“And I sought for a man . . . that should make up the hedge, and stand in the gap .. .but I found none”, Ezek. 22. 30.
from the Biblical Resource Database
Ezekiel was a prophet who had been taken captive to Babylon with king Jehoiachin in 599 B.C. when he was twenty-three years old. Seven years later he started to prophesy and continued for twenty years. He was contemporary with Jeremiah who remained in Jerusalem – both were priests as well as prophets. Jeremiah was the man of tears, but Ezekiel looked beyond present conditions to the ultimate triumph.
His book divides into three parts: chapters 1-24 describe conditions in Judah which brought on the captivity. The central portion, chapters 25-32, shows that God would deal with the pagan nations who were jubilant over the fall of the house of Judah. The last part outlines the coming restoration. Ezekiel was prepared for his ministry by the tremendous vision of the throne and the Shekinah glory recorded in chapter 1; he mentions this repeatedly in his book.
In chapters 20-22, he divides the nation into four classes, the priests, the princes, the prophets and the people, exposing the failure of each class. The priests ignored the difference between the holy and the unclean; the princes abused their authority and were like wolves devouring the prey; the prophets daubed their hearers with untempered mortar, seeing vanity and divining lies; while the people were engaged in violence and oppression. In this dark background comes the word of the Lord through Ezekiel, “I sought for a man”.
God’s Provision in a Dark Day, a Man
First, there were Enoch and Noah; then Abram was called out of Ur of the Chaldees, and Moses at the Exodus, Joshua stood in the gap for God, while in the dark days of the Judges, God had His men. There was then much failure, but the main lesson of the book of Judges is that at each critical period, when things were drifting into chaos, God had His men ready.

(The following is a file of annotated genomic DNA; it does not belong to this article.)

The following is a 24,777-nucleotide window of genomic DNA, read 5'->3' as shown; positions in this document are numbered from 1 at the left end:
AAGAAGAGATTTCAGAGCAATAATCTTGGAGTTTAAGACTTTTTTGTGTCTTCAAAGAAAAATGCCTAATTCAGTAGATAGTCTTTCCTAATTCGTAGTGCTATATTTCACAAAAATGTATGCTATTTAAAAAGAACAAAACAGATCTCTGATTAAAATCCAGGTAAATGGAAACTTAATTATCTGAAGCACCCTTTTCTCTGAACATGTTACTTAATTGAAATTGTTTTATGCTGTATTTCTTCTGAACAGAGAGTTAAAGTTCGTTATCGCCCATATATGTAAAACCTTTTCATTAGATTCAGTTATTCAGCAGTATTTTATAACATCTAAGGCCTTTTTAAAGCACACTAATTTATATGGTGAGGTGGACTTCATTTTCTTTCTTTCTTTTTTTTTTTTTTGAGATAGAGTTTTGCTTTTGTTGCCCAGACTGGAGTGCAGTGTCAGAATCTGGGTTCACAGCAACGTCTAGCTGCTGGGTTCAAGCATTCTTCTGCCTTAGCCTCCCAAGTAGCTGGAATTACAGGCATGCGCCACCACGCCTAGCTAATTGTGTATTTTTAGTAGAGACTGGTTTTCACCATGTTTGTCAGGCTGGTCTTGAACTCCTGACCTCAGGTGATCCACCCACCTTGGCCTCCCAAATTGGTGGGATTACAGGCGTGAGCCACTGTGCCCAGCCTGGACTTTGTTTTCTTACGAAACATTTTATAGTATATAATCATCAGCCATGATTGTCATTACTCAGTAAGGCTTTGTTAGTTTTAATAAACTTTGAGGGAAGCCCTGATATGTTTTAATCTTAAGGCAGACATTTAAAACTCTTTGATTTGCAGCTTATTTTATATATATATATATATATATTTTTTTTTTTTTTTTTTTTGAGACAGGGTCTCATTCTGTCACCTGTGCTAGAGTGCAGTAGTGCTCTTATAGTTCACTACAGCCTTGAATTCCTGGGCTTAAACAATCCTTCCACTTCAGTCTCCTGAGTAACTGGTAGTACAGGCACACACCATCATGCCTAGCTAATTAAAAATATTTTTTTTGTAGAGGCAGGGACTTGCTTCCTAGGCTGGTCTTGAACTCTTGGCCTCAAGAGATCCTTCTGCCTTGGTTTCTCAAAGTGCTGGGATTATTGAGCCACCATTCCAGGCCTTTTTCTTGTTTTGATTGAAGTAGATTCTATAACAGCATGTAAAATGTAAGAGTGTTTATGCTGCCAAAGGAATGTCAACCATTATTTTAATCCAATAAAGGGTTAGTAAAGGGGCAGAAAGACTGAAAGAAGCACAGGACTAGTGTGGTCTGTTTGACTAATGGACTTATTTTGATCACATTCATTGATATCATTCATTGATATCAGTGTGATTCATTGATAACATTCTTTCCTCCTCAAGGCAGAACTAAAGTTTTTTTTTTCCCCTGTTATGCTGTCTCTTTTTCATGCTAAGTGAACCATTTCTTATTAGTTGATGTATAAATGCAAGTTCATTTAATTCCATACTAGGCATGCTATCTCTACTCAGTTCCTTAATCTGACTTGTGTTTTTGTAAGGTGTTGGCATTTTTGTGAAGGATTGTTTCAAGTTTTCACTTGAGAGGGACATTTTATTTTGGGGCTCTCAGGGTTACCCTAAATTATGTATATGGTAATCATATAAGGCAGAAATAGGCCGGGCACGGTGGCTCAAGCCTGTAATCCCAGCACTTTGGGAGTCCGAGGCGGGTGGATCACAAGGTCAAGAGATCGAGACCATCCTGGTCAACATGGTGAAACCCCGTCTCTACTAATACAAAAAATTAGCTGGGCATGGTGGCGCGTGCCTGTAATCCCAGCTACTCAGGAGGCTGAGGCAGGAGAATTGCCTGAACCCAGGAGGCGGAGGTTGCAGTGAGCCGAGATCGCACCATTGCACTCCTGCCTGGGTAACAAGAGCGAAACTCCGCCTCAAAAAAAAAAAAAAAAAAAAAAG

Similarly church history provides many examples. Athanasius of Alexandria stood for sound doctrine against the flood tide of heresy; Luther protested against the abominable abuses of the papacy; John Wesley preached the Gospel of God’s grace. Then we may mention John Nelson Darby, who learned the truth of the one body of Christ and its glorified Head, thereby separating from the evils of denominationalism.
Revival and its Backwash
A consideration of these men and the associated revivals shows that they all follow a pattern. First, in the prevailing darkness and apathy, God raises up His man and many are led into the light. As long as he lives, spiritual conditions prevail, though sometimes at a decreasing tempo. A few generations after his death, the revival degenerates into a movement with a downward trend. Spirituality gives place to intellectuality and finally ends in repudiation of the truth which the man who led the revival preached and practiced.
Where do we Stand Today?
During the past one hundred years, many New Testament assemblies have been planted in most parts of the world. The men who founded them were men of conviction. There was a genuine desire to follow the scriptural principles of gathering. Many of these men suffered severely, both socially and financially; they were ostracized by life long friends because, unable to continue with organized religion, they separated from it. But today, many of their children and grandchildren think differently. We have arrived at the third generation, in which some have slipped right back to what their fathers had left. It is regarded as intolerant bigotry to expose or criticize either poperty or clerisy. History is surely repeating itself.
Among assemblies, admittedly, there is much weakness and failure. There is always the tendency to go to extremes. Some have formed sectarian circles of fellowship with centralized control. Others are in the process of breaking down all hedges, allowing no line of demarcation between inside and outside. The two extremes are mutually antagonistic and have little or no fellowship with each other.
But there is a path of balanced truth. The New Testament autonomous assembly still functions, and we believe it will until the end. But a lot depends on the leaders. Where we have men of spirituality and conviction, who hold the truth in love, and who refuse to be swayed by current superficial propaganda, we have the basis for spiritual progress. But where these are lacking, there is nothing to stem the tide of decay. Where are the men to stand in the gap? Will you be one?